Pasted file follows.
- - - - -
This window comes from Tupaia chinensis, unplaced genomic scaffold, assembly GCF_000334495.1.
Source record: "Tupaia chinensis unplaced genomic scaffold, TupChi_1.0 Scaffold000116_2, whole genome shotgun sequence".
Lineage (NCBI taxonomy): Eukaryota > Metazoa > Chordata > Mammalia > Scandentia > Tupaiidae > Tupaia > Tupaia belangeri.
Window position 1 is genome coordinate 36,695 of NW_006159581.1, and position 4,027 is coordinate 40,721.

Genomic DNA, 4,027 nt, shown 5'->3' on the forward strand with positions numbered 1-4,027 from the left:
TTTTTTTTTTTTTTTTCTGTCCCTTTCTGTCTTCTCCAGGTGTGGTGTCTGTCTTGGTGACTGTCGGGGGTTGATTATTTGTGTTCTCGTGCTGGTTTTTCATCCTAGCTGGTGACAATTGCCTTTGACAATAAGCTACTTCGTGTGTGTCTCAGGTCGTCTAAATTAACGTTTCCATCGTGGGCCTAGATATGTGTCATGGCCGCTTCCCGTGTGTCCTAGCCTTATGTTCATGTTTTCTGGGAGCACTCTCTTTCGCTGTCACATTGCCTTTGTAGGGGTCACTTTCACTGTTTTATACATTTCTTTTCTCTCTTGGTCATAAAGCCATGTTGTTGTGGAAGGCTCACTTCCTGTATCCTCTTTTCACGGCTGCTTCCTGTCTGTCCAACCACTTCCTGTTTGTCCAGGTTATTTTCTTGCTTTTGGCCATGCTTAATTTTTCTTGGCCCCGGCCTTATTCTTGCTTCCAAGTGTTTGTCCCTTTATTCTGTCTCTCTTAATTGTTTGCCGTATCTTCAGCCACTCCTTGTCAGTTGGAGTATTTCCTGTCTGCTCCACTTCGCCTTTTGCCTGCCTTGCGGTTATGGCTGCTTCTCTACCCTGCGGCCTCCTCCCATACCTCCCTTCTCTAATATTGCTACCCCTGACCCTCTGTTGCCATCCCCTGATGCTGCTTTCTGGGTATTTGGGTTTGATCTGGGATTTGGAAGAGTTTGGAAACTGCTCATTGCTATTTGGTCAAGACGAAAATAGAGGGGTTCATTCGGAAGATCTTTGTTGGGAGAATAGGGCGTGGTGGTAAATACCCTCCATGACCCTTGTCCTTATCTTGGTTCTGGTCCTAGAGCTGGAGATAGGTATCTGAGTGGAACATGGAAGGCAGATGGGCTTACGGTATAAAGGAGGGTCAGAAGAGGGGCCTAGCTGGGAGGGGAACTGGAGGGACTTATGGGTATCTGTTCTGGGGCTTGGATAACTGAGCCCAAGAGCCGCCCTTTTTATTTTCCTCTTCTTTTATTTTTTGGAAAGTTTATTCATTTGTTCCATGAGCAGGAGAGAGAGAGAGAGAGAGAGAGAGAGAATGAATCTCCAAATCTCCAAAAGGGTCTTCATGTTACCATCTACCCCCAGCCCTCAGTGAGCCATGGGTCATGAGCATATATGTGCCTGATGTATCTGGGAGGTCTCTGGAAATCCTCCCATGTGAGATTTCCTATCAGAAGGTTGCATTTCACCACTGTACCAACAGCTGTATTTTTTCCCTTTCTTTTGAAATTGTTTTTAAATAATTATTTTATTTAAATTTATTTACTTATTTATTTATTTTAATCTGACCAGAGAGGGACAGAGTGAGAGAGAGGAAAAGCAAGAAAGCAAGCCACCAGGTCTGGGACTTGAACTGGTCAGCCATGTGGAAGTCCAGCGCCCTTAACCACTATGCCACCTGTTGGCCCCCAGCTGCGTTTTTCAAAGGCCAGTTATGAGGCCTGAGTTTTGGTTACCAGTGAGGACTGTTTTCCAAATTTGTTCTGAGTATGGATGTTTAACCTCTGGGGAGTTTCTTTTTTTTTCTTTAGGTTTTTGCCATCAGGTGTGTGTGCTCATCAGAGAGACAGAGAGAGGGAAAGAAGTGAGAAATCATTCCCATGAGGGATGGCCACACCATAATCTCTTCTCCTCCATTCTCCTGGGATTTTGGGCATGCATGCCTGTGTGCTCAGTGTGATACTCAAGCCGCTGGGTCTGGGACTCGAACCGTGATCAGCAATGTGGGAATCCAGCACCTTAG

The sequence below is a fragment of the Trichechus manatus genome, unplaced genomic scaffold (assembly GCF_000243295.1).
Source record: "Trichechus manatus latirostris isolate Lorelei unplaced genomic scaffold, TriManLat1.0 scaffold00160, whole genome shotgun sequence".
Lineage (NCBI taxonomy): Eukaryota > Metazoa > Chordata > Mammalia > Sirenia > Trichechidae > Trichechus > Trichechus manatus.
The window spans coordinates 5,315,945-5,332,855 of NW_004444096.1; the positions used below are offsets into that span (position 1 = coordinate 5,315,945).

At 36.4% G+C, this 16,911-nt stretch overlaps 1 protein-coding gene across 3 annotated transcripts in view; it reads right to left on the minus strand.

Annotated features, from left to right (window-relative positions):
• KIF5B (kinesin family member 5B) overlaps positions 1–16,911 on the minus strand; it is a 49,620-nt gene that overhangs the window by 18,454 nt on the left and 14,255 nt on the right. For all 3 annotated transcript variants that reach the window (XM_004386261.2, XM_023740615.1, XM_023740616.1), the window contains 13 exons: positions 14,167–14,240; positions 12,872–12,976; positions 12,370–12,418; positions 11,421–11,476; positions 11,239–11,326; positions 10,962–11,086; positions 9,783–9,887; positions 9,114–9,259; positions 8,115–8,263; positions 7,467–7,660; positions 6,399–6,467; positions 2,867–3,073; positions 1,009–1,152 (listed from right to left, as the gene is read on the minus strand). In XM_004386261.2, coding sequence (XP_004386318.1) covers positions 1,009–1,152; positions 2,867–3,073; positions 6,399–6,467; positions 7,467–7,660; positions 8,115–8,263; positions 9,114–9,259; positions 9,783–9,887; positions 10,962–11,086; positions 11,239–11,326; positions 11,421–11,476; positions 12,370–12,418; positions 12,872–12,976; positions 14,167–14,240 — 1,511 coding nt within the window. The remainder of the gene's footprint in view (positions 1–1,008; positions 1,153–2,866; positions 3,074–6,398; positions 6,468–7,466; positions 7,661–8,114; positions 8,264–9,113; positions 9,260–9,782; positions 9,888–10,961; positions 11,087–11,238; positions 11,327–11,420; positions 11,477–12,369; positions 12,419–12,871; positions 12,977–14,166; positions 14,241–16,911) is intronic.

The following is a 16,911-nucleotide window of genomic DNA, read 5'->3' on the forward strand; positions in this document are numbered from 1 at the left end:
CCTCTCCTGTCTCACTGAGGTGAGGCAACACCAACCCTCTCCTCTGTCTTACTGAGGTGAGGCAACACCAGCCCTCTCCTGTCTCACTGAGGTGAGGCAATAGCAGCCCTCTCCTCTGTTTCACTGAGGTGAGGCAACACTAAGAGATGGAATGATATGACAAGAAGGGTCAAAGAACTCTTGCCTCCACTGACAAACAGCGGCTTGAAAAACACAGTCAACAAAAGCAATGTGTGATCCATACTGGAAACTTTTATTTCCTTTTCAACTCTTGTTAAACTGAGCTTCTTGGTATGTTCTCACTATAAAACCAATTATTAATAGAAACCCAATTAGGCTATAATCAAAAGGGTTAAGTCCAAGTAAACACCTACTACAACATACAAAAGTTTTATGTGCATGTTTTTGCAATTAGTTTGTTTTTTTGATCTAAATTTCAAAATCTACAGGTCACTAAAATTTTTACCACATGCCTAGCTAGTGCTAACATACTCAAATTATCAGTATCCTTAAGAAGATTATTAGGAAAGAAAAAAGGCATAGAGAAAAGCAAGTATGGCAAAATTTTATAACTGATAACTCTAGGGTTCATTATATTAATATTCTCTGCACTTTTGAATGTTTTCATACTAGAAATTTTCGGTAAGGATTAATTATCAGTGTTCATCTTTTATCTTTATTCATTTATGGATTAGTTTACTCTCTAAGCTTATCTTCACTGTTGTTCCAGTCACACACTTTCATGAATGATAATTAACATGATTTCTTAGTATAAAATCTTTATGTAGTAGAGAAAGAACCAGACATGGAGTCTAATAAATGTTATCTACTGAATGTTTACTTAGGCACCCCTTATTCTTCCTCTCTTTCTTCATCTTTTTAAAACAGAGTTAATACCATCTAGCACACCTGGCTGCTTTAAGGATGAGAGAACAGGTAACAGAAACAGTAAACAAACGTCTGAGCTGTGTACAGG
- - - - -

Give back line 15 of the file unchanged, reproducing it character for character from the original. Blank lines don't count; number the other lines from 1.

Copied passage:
CCTCTCCTGTCTCACTGAGGTGAGGCAACACCAACCCTCTCCTCTGTCTTACTGAGGTGAGGCAACACCAGCCCTCTCCTGTCTCACTGAGGTGAGGCAATAGCAGCCCTCTCCTCTGTTTCACTGAGGTGAGGCAACACTAAGAGATGGAATGATATGACAAGAAGGGTCAAAGAACTCTTGCCTCCACTGACAAACAGCGGCTTGAAAAACACAGTCAACAAAAGCAATGTGTGATCCATACTGGAAACTTTTATTTCCTTTTCAACTCTTGTTAAACTGAGCTTCTTGGTATGTTCTCACTATAAAACCAATTATTAATAGAAACCCAATTAGGCTATAATCAAAAGGGTTAAGTCCAAGTAAACACCTACTACAACATACAAAAGTTTTATGTGCATGTTTTTGCAATTAGTTTGTTTTTTTGATCTAAATTTCAAAATCTACAGGTCACTAAAATTTTTACCACATGCCTAGCTAGTGCTAACATACTCAAATTATCAGTATCCTTAAGAAGATTATTAGGAAAGAAAAAAGGCATAGAGAAAAGCAAGTATGGCAAAATTTTATAACTGATAACTCTAGGGTTCATTATATTAATATTCTCTGCACTTTTGAATGTTTTCATACTAGAAATTTTCGGTAAGGATTAATTATCAGTGTTCATCTTTTATCTTTATTCATTTATGGATTAGTTTACTCTCTAAGCTTATCTTCACTGTTGTTCCAGTCACACACTTTCATGAATGATAATTAACATGATTTCTTAGTATAAAATCTTTATGTAGTAGAGAAAGAACCAGACATGGAGTCTAATAAATGTTATCTACTGAATGTTTACTTAGGCACCCCTTATTCTTCCTCTCTTTCTTCATCTTTTTAAAACAGAGTTAATACCATCTAGCACACCTGGCTGCTTTAAGGATGAGAGAACAGGTAACAGAAACAGTAAACAAACGTCTGAGCTGTGTACAGG